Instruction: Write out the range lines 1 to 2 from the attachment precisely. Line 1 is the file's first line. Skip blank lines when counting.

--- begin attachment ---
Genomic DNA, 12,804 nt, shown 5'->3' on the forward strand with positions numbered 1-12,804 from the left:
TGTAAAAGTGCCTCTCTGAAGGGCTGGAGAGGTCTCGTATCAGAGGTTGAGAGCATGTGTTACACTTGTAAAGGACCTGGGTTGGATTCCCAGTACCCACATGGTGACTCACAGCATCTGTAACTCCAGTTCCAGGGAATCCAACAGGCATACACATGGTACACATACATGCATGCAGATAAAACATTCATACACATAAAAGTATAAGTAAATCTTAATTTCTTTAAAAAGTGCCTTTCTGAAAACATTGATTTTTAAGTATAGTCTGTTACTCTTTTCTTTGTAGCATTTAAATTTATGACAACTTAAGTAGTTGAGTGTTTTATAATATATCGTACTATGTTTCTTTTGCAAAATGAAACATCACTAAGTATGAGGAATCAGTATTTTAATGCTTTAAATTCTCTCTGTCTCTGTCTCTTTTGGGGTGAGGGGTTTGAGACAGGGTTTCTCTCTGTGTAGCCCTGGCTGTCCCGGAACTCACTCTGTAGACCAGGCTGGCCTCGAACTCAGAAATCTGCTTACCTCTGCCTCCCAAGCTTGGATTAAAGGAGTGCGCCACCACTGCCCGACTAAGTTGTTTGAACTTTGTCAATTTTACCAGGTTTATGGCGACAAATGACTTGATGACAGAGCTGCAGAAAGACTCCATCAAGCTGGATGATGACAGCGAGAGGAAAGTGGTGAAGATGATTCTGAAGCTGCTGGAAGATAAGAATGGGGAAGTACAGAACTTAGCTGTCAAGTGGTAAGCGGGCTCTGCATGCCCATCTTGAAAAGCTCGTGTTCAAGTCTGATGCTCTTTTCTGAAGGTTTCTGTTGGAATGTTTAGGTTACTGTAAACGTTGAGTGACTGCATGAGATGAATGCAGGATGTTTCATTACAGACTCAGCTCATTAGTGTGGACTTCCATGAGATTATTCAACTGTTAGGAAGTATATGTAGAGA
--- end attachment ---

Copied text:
Genomic DNA, 12,804 nt, shown 5'->3' on the forward strand with positions numbered 1-12,804 from the left:
TGTAAAAGTGCCTCTCTGAAGGGCTGGAGAGGTCTCGTATCAGAGGTTGAGAGCATGTGTTACACTTGTAAAGGACCTGGGTTGGATTCCCAGTACCCACATGGTGACTCACAGCATCTGTAACTCCAGTTCCAGGGAATCCAACAGGCATACACATGGTACACATACATGCATGCAGATAAAACATTCATACACATAAAAGTATAAGTAAATCTTAATTTCTTTAAAAAGTGCCTTTCTGAAAACATTGATTTTTAAGTATAGTCTGTTACTCTTTTCTTTGTAGCATTTAAATTTATGACAACTTAAGTAGTTGAGTGTTTTATAATATATCGTACTATGTTTCTTTTGCAAAATGAAACATCACTAAGTATGAGGAATCAGTATTTTAATGCTTTAAATTCTCTCTGTCTCTGTCTCTTTTGGGGTGAGGGGTTTGAGACAGGGTTTCTCTCTGTGTAGCCCTGGCTGTCCCGGAACTCACTCTGTAGACCAGGCTGGCCTCGAACTCAGAAATCTGCTTACCTCTGCCTCCCAAGCTTGGATTAAAGGAGTGCGCCACCACTGCCCGACTAAGTTGTTTGAACTTTGTCAATTTTACCAGGTTTATGGCGACAAATGACTTGATGACAGAGCTGCAGAAAGACTCCATCAAGCTGGATGATGACAGCGAGAGGAAAGTGGTGAAGATGATTCTGAAGCTGCTGGAAGATAAGAATGGGGAAGTACAGAACTTAGCTGTCAAGTGGTAAGCGGGCTCTGCATGCCCATCTTGAAAAGCTCGTGTTCAAGTCTGATGCTCTTTTCTGAAGGTTTCTGTTGGAATGTTTAGGTTACTGTAAACGTTGAGTGACTGCATGAGATGAATGCAGGATGTTTCATTACAGACTCAGCTCATTAGTGTGGACTTCCATGAGATTATTCAACTGTTAGGAAGTATATGTAGAGA